While core understandings about climate change are similar across community types, there are key differences in perceptions of impact. Urban Americans report being more impacted by record heat waves, hardships for poorer families, and damage from extreme weather than do their Rural and Suburban neighbors. Similarly, when looking to the future, Urban Americans are most likely to believe they and those around them will be harmed by climate change, at variances of 13- to 16- points higher than Rural.

For each of the following issues, please indicate how much they are personally affecting you: 800 respondent(s) nationally

How much do you think climate change will harm each of the following?: 800 respondent(s) nationally

Urban Americans: Most Concerned, Believe Few Others Around Share Their Concern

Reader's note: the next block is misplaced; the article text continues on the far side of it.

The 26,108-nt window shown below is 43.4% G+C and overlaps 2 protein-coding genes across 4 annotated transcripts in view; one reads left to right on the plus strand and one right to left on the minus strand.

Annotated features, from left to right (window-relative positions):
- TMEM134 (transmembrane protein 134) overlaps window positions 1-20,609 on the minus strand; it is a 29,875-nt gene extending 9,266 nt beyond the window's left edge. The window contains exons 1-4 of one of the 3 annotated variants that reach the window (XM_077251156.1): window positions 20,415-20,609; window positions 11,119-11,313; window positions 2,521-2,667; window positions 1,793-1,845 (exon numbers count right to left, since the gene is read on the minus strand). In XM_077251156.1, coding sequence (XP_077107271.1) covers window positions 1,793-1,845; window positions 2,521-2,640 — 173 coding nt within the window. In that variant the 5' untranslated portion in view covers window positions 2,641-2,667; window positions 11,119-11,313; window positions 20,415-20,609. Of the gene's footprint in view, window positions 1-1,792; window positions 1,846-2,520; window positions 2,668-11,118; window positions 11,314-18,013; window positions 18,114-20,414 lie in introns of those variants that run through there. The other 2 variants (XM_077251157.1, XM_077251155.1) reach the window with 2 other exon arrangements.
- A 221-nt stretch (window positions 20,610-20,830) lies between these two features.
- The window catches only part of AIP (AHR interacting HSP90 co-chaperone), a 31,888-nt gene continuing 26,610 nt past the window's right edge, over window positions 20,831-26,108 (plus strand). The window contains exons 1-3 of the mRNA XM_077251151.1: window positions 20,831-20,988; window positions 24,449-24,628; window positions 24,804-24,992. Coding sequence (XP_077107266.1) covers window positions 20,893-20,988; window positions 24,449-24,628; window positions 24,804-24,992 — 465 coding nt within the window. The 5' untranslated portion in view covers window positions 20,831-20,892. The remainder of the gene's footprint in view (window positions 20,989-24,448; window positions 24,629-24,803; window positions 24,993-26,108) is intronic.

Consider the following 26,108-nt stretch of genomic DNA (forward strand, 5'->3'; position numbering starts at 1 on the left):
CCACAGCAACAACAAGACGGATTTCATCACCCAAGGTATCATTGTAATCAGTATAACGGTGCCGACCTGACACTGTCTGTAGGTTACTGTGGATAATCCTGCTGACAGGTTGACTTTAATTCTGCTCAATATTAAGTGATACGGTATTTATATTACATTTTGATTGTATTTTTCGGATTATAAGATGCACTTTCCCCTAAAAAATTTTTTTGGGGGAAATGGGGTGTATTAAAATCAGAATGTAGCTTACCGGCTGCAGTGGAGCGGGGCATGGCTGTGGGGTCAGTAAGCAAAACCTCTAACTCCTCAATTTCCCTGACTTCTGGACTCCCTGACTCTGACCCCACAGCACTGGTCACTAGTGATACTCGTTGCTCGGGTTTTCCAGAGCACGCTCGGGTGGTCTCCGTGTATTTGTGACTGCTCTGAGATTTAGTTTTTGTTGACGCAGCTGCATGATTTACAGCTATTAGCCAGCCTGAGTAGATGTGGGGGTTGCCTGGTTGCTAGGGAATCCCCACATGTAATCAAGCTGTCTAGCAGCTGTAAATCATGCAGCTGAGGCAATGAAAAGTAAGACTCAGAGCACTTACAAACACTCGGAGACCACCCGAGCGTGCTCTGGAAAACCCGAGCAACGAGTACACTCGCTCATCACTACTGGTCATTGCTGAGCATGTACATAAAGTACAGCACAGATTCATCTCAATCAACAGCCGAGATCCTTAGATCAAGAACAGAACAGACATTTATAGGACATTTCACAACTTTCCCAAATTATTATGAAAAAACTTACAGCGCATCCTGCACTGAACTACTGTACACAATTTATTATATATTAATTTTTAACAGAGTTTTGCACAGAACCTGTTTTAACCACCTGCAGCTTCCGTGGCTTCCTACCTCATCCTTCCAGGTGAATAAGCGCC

Although a majority are concerned about climate change, Urban Americans are 12- to 13-points more concerned than their Rural and Suburban neighbors.  When asked if they believe people around them are concerned, Americans reported believing that fewer are as concerned as they. The highest variance in perception of concern is among Urbans (21-points between personally concerned vs. others), followed by Rural (19-points), then Suburban (8-points). It’s clear: Americans need to know others around share their concern.

Propensity for Advocacy Increases with Urban Living

While Americans overall value speaking out on climate change, Urbans place higher importance on speaking out to their family, electeds, friends and co-workers, sometimes 20-point more than Rural. The results show that all of us need to feel more empowered to advance solutions, however Urbans currently feel most empowered.

Health Professionals, Media and Local Leaders are Best Suited to Offer Guidance